This study is the first to have assessed the correlation of disease severity and outcomes with the presence of autoantibodies in scrub typhus. The prospective nature of the study allowed for analysis of convalescent sera thus, demonstrating the transient nature of autoantibody formation. None of the patients in this study developed autoimmune disease during follow up.
The study had few limitations meriting mention. The sample size was relatively small and this could have limited the association between ANA and organ dysfunction. Strain virulence of Orientia and genetic variation was not explored in this study and these could have been potential confounding factors. The control group was heterogeneous and it was not possible to recruit perfectly age-sex matched controls at the time of recruitment of cases. The high prevalence of ANA in this study, in cases and controls, could have been an overestimation, due to the use of a commercial kit that assessed IgG, IgM and IgA anti- bodies. Most laboratories perform ANA tests that detect the IgG isotype, as it is more relevant in the screening for autoimmune diseases, and IgM isotype antinuclear antibodies are seen in normal individuals and are nonspecific,. Convalescent samples for ANA could not be collected in 15 survivors despite multiple efforts.
This study highlights the need for further studies to understand the underlying immune mechanisms driving autoantibody formation in scrub typhus. Studies which look at humoral immunity, with analysis of immune markers along with complement levels, may throw more light on the pathogenesis of this infectious vasculitis.
| Conclusion|| |
The prevalence of ANA positivity was 53.9% in patients admitted to the hospital with scrub typhus infection. Its disappearance during the convalescent phase suggests that it may be a transient phenomenon. The association with organ dysfunction warrants further study of the mechanisms and impact of autoantibody formation in scrub typhus.
Conflict of interest:
None to declare.
| References|| |
Tamura A, Ohashi N, Urakami H, Miyamura S. Classification of Rickettsia tsutsugamushi
in a new genus, Orientia
gen. nov., as Orientia tsutsugamushi
comb. nov. Int J Syst Bacteriol
Kelly DJ, Fuerst PA, Ching W-M, Richards AL. Scrub typhus: The geographic distribution of phenotypic and genotypic variants of Orientia tsutsugamushi. Clin Infect Dis
2009; 48(3): S203-30.
Chrispal A, Boorugu H, Gopinath KG, Prakash JAJ, Chandy S, Abraham OC, et al
. Scrub typhus: An unrecognized threat in South India—Clinical profile and predictors of mortality. Trop Doct
Varghese GM, Trowbridge P, Janardhanan J, Thomas K, Peter JV, Mathews P, et al
. Clinical profile and improving mortality trend of scrub typhus in South India. Int J Infect Dis
2014 ; 23:
Rajapakse S, Rodrigo C, Fernando D. Scrub typhus: Pathophysiology, clinical manifestations and prognosis. Asian Pac J Trop Med
2012; 5(4): 261-4.
Tan EM, Feltkamp TE, Smolen JS, Butcher B, Dawkins R, Fritzler MJ, et al
. Range of antinuclear antibodies in “healthy” individuals. Arthritis Rheum
1997; 40(9): 1601-11.
Peter JV, Griffith MF, Prakash JAJ, Chrispal A, Pichamuthu K, Varghese GM. Antinuclear antibody expression in severe scrub typhus infection: Preliminary observations. J Glob Infect Dis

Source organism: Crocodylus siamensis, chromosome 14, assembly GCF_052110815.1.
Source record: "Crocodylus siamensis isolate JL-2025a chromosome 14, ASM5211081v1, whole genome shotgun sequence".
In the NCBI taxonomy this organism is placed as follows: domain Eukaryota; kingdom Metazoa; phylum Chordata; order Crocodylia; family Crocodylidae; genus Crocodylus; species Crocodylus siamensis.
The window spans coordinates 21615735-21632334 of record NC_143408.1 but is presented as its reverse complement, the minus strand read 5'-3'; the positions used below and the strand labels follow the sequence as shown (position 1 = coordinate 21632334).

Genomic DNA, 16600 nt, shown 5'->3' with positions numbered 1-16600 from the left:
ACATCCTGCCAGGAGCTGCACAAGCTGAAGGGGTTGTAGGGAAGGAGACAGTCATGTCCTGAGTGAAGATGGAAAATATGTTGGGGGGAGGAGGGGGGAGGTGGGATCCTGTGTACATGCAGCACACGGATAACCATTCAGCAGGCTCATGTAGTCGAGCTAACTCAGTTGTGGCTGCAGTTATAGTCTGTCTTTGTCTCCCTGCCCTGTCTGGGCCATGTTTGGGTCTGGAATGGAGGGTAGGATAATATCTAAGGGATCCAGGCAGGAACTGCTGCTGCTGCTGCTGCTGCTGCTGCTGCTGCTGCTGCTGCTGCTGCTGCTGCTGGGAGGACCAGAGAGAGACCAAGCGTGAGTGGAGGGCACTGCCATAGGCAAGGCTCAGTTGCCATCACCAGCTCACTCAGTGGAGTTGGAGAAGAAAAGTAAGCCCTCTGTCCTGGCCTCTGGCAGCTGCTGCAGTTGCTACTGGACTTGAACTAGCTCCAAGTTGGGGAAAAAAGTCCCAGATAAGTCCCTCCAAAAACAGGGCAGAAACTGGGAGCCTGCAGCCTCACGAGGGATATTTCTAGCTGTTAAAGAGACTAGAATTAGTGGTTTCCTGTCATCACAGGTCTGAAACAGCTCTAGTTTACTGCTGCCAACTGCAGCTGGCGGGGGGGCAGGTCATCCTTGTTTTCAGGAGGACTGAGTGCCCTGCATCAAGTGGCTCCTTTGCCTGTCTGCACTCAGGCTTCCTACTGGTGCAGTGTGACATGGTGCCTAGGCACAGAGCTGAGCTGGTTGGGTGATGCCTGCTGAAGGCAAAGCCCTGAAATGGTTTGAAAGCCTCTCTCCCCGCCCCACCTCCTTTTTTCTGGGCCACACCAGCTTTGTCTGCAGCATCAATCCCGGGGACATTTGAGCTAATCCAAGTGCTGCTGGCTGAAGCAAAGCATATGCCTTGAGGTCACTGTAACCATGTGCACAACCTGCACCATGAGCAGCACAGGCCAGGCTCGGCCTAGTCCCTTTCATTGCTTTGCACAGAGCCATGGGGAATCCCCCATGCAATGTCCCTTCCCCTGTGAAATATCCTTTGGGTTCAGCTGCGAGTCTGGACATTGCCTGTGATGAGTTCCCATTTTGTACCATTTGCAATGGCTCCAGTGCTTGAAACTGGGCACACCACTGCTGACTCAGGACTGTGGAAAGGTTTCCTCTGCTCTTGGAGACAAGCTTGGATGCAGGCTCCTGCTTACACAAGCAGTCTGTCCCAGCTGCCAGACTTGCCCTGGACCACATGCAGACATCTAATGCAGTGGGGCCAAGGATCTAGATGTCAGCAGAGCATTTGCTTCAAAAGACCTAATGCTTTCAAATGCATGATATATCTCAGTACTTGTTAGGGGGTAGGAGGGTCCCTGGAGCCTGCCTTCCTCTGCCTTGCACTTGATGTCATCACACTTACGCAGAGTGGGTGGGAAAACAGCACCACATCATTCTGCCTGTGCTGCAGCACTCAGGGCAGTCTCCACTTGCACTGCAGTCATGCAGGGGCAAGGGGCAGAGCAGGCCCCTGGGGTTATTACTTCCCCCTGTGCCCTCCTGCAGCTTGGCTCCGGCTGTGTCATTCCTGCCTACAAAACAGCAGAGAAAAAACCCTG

2014; 6(4): 195-6.
Ferreira FL, Bota DP, Bross A, Mélot C, Vincent JL. Serial evaluation of the SOFA score to predict outcome in critically ill patients. JAMA
Knaus WA, Wagner DP, Draper EA, Zimmerman JE, Bergner M, Bastos PG, et al
. The APACHE III prognostic system. Risk prediction of hospital mortality for critically ill hospitalized adults. Chest
Sengupta M, Benjamin S, Prakash JA. Scrub typhus continues to be a threat in pregnancy. Int J Gynaecol Obstet
2014; 127(2): 212.
Racoubian E, Zubaid RM, Shareef MA, Almawi WY. Prevalence of antinuclear antibodies in healthy Lebanese subjects, 2008-2015: A cross-sectional study involving 10,814 subjects. Rheumatol Int
Rigon A, Soda P, Zennaro D, Iannello G, Afeltra A. Indirect immunofluorescence in autoimmune diseases: Assessment of digital images for diagnostic purpose. Cytometry B Clin Cytom
2007; 72(6): 472-7.
Hommel B, Charuel J-L, Jaureguiberry S, Arnaud L, Courtin R, Kassab P, et al
. Chronic malaria revealed by a new fluorescence pattern on the antinuclear autoantibodies test. PloS One
2014; 9(2): e88548.
Cainelli F, Betterle C, Vento S. Antinuclear antibodies are common in an infectious environment but do not predict systemic lupus erythematosus. Ann Rheum Dis
2004 ; 63(12): 1707-8.
Adebajo AO, Charles P, Maini RN, Hazleman BL. Autoantibodies in malaria, tuberculosis and hepatitis B in a west African population. Clin Exp Immunol
1993; 92(1): 73-6.
Lee J-H, Cho N-H, Kim S-Y, Bang S-Y, Chu H, Choi M-S, et al
. Fibronectin facilitates the invasion of Orientia tsutsugamushi
into host cells through interaction with a 56-kDa type-specific antigen. J Infect Dis
2008 ; 198(2): 250-7.
Mansueto P, Vitale G, Cascio A, Seidita A, Pepe I, Carroccio A, et al
. New insight into immunity and immunopathology of Rickettsial diseases. Clin Dev Immunol
Kundin WD, Liu C, Harmon P, Rodina P. Pathogenesis of scrub typhus infection (Rickettsia tsutsugamushi)
as studied by immunofluorescence. J Immunol
1964; 93(5): 772-81.
Iwasaki H, Mizoguchi J, Takada N, Tai K, Ikegaya S, Ueda T. Correlation between the concentrations of tumor necrosis factor-α and the severity of disease in patients infected with Orientia tsutsugamushi. Int J Infect Dis
Satoh M, Mercado MV-D, Chan EKL. Clinical interpretation of antinuclear antibody tests in systemic rheumatic diseases. Mod Rheumatol
2009; 19(3): 219-28.
Litwin CM, Binder SR. ANA testing in the presence of acute and chronic infections. J Immunoassay Immunochem
2016; 37(5): 439-52.
Egner W. The use of laboratory tests in the diagnosis of SLE. J Clin Pathol
2000; 53(6): 424-32.
Williams WM, Isenberg DA. A cross-sectional study of anti- DNA antibodies in the serum and IgG and IgM fraction of healthy individuals, patients with systemic lupus erythematosus and their relatives. Lupus
1996; 5(6): 576-86.
[Table 1], [Table 2], [Table 3]